Overview: The corporate income tax is designed as a tax on corporate profits which are equal to gross corporate revenue minus deductible business expenses. A corporation’s tax liability can be calculated as follows:
Taxes = [(Total Corporate Revenue minus Deductible Expenses) × the 21% Corporate Tax Rate] minus Tax Credits.
(Portions of this page excerpted from a nonpartisan Congressional Research Service report.)
Businesses are taxed based on whether they are Regular “C” Corporations or Pass-Throughs
- The income of regular corporations (generally known as subchapter C corporations) is taxed once at the corporate level, and a second time as individual income at the shareholder level when dividend payments are made or capital gains are realized.
- Businesses that choose other forms of organization — sole proprietorships, partnerships, subchapter S corporations, and limited liability companies (LLCs) — are not subject to the corporate income tax. Instead, their income “passes through” to their owners’ individual tax returns and is taxed according to individual income tax rates.
Deductible business expenses include:
- employee compensation;
- general supplies and materials;
- interest payments are partially deductible (generally limited to 30% of adjusted taxable income except for small businesses and public utilities); and
- depreciation in the value of machines, equipment, and structures over time (although some businesses are allowed 100% depreciation in the first year for certain types of equipment — known as “expensing”).
The Net Operating Loss (NOL) deduction:
- Some corporations experience net operating losses (NOLs), which occur when expenses exceed income. Losses arising after 2017 can generally be “carried forward” indefinitely, and used to offset future tax liability.
- The NOL deduction is generally limited to 80% of taxable income, however there are special rules for farming and insurance company losses.
Corporate Income Tax Rate:
- As of 2018, the corporate income tax rate is a flat 21%.
Corporate Tax Credits: The corporate income tax allows for a number of credits that reduce taxes paid by corporations in order to promote particular policy goals, as follows:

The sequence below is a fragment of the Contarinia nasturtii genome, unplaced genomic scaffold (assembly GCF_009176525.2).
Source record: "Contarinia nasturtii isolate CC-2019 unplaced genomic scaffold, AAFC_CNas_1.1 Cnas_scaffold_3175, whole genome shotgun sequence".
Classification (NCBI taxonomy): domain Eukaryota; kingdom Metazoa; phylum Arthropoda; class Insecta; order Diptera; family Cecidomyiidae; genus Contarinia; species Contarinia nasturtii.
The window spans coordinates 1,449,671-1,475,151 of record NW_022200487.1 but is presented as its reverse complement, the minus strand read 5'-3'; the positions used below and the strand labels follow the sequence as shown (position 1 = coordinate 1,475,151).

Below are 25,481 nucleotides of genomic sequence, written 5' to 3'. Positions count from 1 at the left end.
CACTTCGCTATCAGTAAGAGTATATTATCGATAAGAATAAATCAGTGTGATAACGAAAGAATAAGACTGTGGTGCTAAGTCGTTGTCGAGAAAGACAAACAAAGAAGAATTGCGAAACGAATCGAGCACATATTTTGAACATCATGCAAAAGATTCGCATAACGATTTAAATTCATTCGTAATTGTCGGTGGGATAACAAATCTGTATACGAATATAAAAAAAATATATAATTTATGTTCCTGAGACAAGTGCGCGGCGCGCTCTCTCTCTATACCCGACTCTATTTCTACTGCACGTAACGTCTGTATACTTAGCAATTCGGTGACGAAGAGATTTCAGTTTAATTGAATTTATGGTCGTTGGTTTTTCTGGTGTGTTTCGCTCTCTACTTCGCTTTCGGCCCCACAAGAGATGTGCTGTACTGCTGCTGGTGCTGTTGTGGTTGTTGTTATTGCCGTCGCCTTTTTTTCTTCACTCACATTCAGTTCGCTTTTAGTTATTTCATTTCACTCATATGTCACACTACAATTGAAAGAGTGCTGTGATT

- research credit; (background on R&E credit)
- low-income housing tax credit; (background on LIHTC)
- energy credits; (background on energy tax incentives)
- new markets tax credit; (background on NMTC)
- work opportunity tax credit; (background on WOTC)
- an employer credit for paid family and medical leave, expiring in 2019 (background paid family leave in the U.S.).
Corporate income earned abroad (quasiterritorial tax system):
- The United States has a quasiterritorial tax system. Dividends received by U.S. corporate shareholders from their controlled foreign corporations (CFCs) are generally eligible for a 100% deduction.
- However, certain forms of passive or easily shifted income are taxed in the year earned—under subpart F.
- In addition, global intangible low-taxed income (GILTI) is taxed at 10.5%, however, after 2025, the GILTI tax rate is scheduled to increase to 13.125%.
- A deduction is allowed for foreign derived intangible income (FDII)—roughly the share of intangible income that is attributed to foreign activity.
- Base erosion and antiavoidance tax (BEAT): aimed at disallowing deductions for certain “base erosion” payments made by U.S. parents to their foreign subsidiaries that historically have been used to shift profits out of the United States. BEAT imposes a minimum tax which is equal to 5%, in 2018, of the sum of taxable income and base erosion payments on corporations with average annual gross receipts of at least $500 million over the past three tax years and with deductions attributable to outbound payments exceeding 3% of overall deductions.